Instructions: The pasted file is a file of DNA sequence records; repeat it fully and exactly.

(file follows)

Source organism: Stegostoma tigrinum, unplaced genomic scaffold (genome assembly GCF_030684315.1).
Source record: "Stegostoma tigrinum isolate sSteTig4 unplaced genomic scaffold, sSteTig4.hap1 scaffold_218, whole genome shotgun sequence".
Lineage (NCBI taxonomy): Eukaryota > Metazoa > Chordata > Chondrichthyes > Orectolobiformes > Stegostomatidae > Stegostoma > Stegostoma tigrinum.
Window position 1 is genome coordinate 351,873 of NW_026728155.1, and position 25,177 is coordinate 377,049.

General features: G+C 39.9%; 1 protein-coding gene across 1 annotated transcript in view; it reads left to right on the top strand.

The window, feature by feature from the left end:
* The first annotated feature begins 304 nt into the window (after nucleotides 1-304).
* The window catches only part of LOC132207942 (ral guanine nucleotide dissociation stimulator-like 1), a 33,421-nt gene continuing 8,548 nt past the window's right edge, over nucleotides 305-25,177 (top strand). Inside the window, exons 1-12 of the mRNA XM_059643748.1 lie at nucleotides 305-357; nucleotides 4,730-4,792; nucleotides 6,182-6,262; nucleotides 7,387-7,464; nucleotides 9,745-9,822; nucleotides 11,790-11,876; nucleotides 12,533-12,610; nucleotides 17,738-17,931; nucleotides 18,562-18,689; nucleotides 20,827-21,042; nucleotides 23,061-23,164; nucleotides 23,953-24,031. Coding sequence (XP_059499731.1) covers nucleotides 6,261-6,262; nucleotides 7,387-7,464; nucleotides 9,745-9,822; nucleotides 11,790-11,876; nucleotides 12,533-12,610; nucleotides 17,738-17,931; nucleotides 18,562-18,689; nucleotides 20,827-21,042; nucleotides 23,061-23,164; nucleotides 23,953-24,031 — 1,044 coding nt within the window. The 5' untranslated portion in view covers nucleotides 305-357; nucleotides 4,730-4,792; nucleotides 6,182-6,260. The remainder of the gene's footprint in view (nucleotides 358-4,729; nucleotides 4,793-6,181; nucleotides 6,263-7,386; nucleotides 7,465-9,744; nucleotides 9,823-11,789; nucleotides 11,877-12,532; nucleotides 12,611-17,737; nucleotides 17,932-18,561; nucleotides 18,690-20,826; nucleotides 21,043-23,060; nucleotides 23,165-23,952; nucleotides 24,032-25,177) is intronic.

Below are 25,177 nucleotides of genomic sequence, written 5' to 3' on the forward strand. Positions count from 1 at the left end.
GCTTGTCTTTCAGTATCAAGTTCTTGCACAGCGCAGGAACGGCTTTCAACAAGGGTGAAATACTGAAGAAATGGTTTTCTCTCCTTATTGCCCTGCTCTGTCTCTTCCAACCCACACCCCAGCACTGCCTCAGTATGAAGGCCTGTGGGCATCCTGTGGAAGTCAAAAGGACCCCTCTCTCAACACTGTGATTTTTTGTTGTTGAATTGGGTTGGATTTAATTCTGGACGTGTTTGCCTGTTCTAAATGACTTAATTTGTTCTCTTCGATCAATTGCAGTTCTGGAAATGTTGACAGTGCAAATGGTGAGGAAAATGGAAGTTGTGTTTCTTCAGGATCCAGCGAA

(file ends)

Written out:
Source organism: Stegostoma tigrinum, unplaced genomic scaffold (genome assembly GCF_030684315.1).
Source record: "Stegostoma tigrinum isolate sSteTig4 unplaced genomic scaffold, sSteTig4.hap1 scaffold_218, whole genome shotgun sequence".
Lineage (NCBI taxonomy): Eukaryota > Metazoa > Chordata > Chondrichthyes > Orectolobiformes > Stegostomatidae > Stegostoma > Stegostoma tigrinum.
Window position 1 is genome coordinate 351,873 of NW_026728155.1, and position 25,177 is coordinate 377,049.

General features: G+C 39.9%; 1 protein-coding gene across 1 annotated transcript in view; it reads left to right on the top strand.

The window, feature by feature from the left end:
* The first annotated feature begins 304 nt into the window (after nucleotides 1-304).
* The window catches only part of LOC132207942 (ral guanine nucleotide dissociation stimulator-like 1), a 33,421-nt gene continuing 8,548 nt past the window's right edge, over nucleotides 305-25,177 (top strand). Inside the window, exons 1-12 of the mRNA XM_059643748.1 lie at nucleotides 305-357; nucleotides 4,730-4,792; nucleotides 6,182-6,262; nucleotides 7,387-7,464; nucleotides 9,745-9,822; nucleotides 11,790-11,876; nucleotides 12,533-12,610; nucleotides 17,738-17,931; nucleotides 18,562-18,689; nucleotides 20,827-21,042; nucleotides 23,061-23,164; nucleotides 23,953-24,031. Coding sequence (XP_059499731.1) covers nucleotides 6,261-6,262; nucleotides 7,387-7,464; nucleotides 9,745-9,822; nucleotides 11,790-11,876; nucleotides 12,533-12,610; nucleotides 17,738-17,931; nucleotides 18,562-18,689; nucleotides 20,827-21,042; nucleotides 23,061-23,164; nucleotides 23,953-24,031 — 1,044 coding nt within the window. The 5' untranslated portion in view covers nucleotides 305-357; nucleotides 4,730-4,792; nucleotides 6,182-6,260. The remainder of the gene's footprint in view (nucleotides 358-4,729; nucleotides 4,793-6,181; nucleotides 6,263-7,386; nucleotides 7,465-9,744; nucleotides 9,823-11,789; nucleotides 11,877-12,532; nucleotides 12,611-17,737; nucleotides 17,932-18,561; nucleotides 18,690-20,826; nucleotides 21,043-23,060; nucleotides 23,165-23,952; nucleotides 24,032-25,177) is intronic.

Below are 25,177 nucleotides of genomic sequence, written 5' to 3' on the forward strand. Positions count from 1 at the left end.
GCTTGTCTTTCAGTATCAAGTTCTTGCACAGCGCAGGAACGGCTTTCAACAAGGGTGAAATACTGAAGAAATGGTTTTCTCTCCTTATTGCCCTGCTCTGTCTCTTCCAACCCACACCCCAGCACTGCCTCAGTATGAAGGCCTGTGGGCATCCTGTGGAAGTCAAAAGGACCCCTCTCTCAACACTGTGATTTTTTGTTGTTGAATTGGGTTGGATTTAATTCTGGACGTGTTTGCCTGTTCTAAATGACTTAATTTGTTCTCTTCGATCAATTGCAGTTCTGGAAATGTTGACAGTGCAAATGGTGAGGAAAATGGAAGTTGTGTTTCTTCAGGATCCAGCGAA